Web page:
Culture Shock – Part II

The story I had originally intended to publish next describes a completely different situation. It’s about my first night in France and another adventure courtesy of AirBnB. On a more optimistic and entertaining note, here it is:

It’s good to be back. Though arriving in a completely different manner – this time landing at St. Exupery in Lyon, then renting a car and driving through unfamiliar countryside after 14 hours of travel – I felt comfortable and empowered. It didn’t hurt that after reaching my destination, with just a brief moment of confusion over the address, that I was greeted by a surprisingly mature high school girl, welcoming me to her “mom’s” house in a perfectly American accent. The old farmhouse where I would spend the night was big enough for four people and set on a lovely plot in St. Bonnet de Mure, just across from the owner’s house. After setting in, I took a walk around, briefly discovering a typical small French town with Mairie, Iglese, Poste, Gendarmes, and small shopping district. A few people were out in the park feeding birds. Overall it seemed pleasant and safe. I returned and met Tracy, aka “mom”, a Brit who had emigrated 20 years before and who makes her living in oncology research in a lab on the east side of Lyon.

Thinking it a bad idea to crash and get on the wrong side of jetlag, I searched briefly online for something to do. It was too late in the afternoon to visit a museum but I did discover there was a dance festival going on in the 8th arondissement of Lyon, about a 20 minute drive from here, at La Maison de la Danse. Tonight’s performance had seats available and was looking to be rather contemporary – c’est bonne pour moi! I got dressed, jumped in the car, and made my way to Lyon. Along the way I passed through what appeared to be the local ‘brico’ and ‘meubles’ shopping districts – you can furnish, build and repair your house here, yes you can. The 20 minute drive took about 35 due to local traffic and concurrence with the tram, then a brief search for street parking, but I arrived.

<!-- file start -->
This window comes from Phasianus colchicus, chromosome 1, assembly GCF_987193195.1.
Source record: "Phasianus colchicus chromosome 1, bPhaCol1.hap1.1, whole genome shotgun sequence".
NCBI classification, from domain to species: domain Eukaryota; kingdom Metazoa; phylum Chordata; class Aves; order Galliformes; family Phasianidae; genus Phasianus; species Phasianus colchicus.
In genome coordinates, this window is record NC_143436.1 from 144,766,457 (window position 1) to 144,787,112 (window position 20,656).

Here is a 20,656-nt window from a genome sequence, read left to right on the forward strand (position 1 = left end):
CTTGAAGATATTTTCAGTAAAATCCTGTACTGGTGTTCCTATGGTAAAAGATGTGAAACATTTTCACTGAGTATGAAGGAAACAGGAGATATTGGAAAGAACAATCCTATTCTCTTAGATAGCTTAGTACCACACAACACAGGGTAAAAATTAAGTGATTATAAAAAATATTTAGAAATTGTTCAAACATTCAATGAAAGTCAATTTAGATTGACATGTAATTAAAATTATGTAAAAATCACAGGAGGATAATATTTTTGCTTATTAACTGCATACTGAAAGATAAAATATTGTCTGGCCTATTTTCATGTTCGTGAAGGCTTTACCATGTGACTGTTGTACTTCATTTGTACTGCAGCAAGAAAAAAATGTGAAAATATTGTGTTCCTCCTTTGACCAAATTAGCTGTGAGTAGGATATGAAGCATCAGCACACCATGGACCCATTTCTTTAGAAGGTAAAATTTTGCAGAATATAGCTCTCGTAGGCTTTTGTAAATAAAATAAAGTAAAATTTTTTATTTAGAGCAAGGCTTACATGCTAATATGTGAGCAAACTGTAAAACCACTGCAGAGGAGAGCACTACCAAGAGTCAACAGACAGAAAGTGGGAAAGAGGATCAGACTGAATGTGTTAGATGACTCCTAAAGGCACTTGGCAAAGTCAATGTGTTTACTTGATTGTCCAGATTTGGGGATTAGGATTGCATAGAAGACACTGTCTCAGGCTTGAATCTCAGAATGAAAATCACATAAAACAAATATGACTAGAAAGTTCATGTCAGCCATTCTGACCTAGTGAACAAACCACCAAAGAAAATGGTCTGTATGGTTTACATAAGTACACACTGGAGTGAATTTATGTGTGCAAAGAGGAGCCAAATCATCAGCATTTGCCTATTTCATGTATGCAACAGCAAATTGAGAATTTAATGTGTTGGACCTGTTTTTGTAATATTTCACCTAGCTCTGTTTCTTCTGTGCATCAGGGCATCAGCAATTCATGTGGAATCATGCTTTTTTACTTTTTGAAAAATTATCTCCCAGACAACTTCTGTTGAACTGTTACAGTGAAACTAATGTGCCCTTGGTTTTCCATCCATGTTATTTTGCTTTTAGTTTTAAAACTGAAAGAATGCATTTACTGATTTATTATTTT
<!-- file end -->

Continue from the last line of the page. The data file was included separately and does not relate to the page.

The modern, and very tall, dance performance space was next store to the Mairie for the 8th and otherwise surrounded by apartments and hospitals. Not too much else happening other than a few bars and restaurants. I bought my ticket, center in the third row, but only after a slightly confusing conversation with the very nice man in the ticket booth. His accent, the vocabulary, or the context, my fatigue, all combined to make it so, but I managed a purchase and to learn that if I came back early something would be happening, though not sure what.

Maison de la Danse has a little café called Fred and Ginger so I decided to find dinner there rather than wander the neighborhood. There was no one by the name of Astaire or Rogers as far as I could tell. It was lively with people of various ages mange-ing and bois-ing, at tables between the bar and the small stage with extremely avant-garde danse-arte films projected on the wall. I was seated right away. Service was swift, my food tasty, and I was feeling confident. Returning to the lobby, I observed that indeed something was happening. A crowd was gathered and about 12 young danseurs were moving slowly through the crowd, synchronized, but not, very slowly shedding their layers upon layers of unmatched clothing from head to toe. After slowly folding their piles of clothes, they slinked away up the stairs, most of them wearing only underwear and camisoles. The night was getting more interesting.